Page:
JEFFERSON — If you are called for jury duty in Ashtabula County Common Pleas courts in the coming months, you may notice some changes.
Last week, county commissioners approved a $245,000 renovation plan, which would make the courtrooms safer in the age of COVID-19.
Those upgrades include plexiglass dividers and new chairs that can be sanitized, said County Administrator Janet Discher. The jury rooms will also be improved with movable tables and plexiglass partitions, she said.
Ashtabula County Common Pleas Court Judge Thomas Harris said that the dividers will be installed around the witness box.
“They’re putting up acrylic barriers, and then they’re also replacing the furniture with stuff that can be wiped down,” Harris said. “So the acrylic barriers are like yet another mask or barrier.”
Harris has conducted five jury trials with spectators watching the trial virtually, he said.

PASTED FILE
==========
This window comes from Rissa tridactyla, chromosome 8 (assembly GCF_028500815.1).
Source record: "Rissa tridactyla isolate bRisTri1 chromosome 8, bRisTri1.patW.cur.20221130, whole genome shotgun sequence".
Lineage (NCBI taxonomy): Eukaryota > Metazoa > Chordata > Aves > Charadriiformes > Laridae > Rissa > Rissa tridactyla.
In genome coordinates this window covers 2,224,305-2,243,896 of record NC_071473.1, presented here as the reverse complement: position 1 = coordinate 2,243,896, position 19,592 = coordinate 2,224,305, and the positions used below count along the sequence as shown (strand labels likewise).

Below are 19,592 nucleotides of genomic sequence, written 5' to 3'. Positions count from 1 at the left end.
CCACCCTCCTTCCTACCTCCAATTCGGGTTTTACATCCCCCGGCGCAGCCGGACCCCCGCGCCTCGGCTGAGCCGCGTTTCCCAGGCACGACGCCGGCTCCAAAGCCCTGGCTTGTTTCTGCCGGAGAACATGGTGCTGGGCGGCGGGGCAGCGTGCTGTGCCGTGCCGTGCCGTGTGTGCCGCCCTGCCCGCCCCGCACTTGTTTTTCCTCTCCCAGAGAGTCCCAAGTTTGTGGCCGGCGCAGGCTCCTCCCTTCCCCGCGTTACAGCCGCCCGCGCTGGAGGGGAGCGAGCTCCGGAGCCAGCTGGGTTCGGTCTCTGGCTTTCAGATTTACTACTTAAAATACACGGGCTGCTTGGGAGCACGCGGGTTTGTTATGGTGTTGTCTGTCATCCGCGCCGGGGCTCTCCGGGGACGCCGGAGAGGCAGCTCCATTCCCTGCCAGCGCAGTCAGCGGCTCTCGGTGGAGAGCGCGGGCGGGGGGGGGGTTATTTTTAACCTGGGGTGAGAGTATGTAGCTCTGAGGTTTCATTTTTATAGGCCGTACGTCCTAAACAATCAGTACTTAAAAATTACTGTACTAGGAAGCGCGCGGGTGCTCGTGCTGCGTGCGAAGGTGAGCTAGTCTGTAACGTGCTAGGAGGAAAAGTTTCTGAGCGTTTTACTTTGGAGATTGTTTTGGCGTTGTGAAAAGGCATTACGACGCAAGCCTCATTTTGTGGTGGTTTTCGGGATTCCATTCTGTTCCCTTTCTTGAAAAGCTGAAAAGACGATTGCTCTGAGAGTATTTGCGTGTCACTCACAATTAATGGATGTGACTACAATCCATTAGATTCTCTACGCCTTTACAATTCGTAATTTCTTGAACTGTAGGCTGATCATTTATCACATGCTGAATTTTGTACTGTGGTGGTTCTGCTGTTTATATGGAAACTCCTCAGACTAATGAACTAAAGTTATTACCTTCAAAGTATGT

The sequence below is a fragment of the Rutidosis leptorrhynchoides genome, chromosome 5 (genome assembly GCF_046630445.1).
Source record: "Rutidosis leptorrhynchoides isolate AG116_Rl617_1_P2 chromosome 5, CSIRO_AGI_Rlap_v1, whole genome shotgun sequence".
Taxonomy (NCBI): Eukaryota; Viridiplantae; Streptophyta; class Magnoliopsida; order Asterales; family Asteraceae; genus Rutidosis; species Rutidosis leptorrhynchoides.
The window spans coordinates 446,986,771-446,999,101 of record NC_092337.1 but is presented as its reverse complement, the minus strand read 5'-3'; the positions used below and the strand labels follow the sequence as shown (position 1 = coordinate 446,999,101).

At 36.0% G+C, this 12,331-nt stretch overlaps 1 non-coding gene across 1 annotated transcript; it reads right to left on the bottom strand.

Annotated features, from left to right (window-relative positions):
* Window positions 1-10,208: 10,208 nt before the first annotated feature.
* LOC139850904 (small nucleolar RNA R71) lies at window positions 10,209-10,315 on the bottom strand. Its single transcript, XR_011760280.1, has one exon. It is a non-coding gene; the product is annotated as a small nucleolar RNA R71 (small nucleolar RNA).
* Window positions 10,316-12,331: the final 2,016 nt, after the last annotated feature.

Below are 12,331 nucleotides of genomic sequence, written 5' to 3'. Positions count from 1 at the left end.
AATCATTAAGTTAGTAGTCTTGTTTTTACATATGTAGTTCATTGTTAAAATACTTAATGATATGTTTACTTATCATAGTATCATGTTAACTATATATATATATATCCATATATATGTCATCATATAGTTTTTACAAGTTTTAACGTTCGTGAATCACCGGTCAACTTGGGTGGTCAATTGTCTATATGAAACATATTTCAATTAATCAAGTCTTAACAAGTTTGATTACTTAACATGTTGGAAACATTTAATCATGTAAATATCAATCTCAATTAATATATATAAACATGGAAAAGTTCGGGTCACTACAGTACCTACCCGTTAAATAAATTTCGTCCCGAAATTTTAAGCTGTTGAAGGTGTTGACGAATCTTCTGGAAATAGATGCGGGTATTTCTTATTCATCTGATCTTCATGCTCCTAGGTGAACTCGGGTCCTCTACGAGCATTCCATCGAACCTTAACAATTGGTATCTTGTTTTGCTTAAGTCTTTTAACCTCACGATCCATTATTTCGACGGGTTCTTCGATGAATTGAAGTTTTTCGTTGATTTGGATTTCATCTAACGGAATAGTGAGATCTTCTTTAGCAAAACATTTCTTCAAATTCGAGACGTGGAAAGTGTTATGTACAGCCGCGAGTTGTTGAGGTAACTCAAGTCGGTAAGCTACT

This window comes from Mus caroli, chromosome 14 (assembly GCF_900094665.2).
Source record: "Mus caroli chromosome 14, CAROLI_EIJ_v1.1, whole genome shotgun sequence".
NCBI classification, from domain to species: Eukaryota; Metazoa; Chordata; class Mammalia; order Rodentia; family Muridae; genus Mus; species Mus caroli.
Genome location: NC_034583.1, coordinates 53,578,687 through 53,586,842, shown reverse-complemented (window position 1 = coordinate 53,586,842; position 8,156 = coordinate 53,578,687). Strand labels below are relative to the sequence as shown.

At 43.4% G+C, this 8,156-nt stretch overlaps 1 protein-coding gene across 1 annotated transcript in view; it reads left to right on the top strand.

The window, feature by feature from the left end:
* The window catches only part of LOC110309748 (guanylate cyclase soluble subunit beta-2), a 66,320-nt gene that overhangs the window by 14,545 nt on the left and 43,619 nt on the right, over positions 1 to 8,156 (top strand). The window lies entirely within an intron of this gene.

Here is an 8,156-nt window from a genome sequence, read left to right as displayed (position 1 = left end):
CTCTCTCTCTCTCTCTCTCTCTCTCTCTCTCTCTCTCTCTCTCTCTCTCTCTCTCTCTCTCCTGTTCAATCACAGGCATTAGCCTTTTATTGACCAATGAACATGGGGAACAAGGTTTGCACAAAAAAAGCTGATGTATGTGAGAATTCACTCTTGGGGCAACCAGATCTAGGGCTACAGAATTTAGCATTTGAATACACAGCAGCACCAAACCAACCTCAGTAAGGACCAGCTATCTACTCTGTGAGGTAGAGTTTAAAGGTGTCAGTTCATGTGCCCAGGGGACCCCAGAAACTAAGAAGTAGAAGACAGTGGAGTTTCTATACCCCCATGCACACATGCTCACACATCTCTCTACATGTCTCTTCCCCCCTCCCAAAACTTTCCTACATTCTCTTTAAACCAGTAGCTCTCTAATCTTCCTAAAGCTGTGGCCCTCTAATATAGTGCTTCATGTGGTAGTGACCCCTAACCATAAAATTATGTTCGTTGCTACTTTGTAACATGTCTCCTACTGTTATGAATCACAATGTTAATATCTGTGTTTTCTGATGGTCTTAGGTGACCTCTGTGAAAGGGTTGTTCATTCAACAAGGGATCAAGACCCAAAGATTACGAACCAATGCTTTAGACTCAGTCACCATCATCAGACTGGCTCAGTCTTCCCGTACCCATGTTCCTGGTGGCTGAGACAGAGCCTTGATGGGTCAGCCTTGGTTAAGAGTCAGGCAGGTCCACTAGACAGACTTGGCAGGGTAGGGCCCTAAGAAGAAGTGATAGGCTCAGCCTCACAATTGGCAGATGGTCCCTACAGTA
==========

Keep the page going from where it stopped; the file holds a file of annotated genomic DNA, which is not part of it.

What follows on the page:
“Until we’re through COVID, I don’t think we’re going to have spectators in the courtroom,” Harris said.
The tables for parties in a trial in Harris’ courtroom are being replaced with smaller ones along with a barrier between them, Harris said.
The work is expected to be finished by the end of the year, Discher said.
“Because we’re deemed an essential business, it’s hard for us to just stop conducting business,” Discher said. “We need to be able to function, but we want to do it safely.”
The largest CARES Act expenditure the county made was payroll, but the improvements to the courtrooms are the largest purchase the county has made, Discher said.
“It was important that we update the courtrooms,” Discher said. “We want to make sure that the public feels safe coming in,” she said.
The county received more than $5 million in CARES Act money, which must be used for expenses created by the COVID-19 pandemic, and were not previously budgeted, according to the U.S. Treasury. Those funds must be spent before the end of the year.
The county has used CARES Act money to replace computers to facilitate working from home, purchasing personal protective equipment and adding plexiglass to county offices.
The county has also created a grant program called Restart Ashtabula County. In the first round of grants, 45 businesses received funds. The second round of grants is ongoing.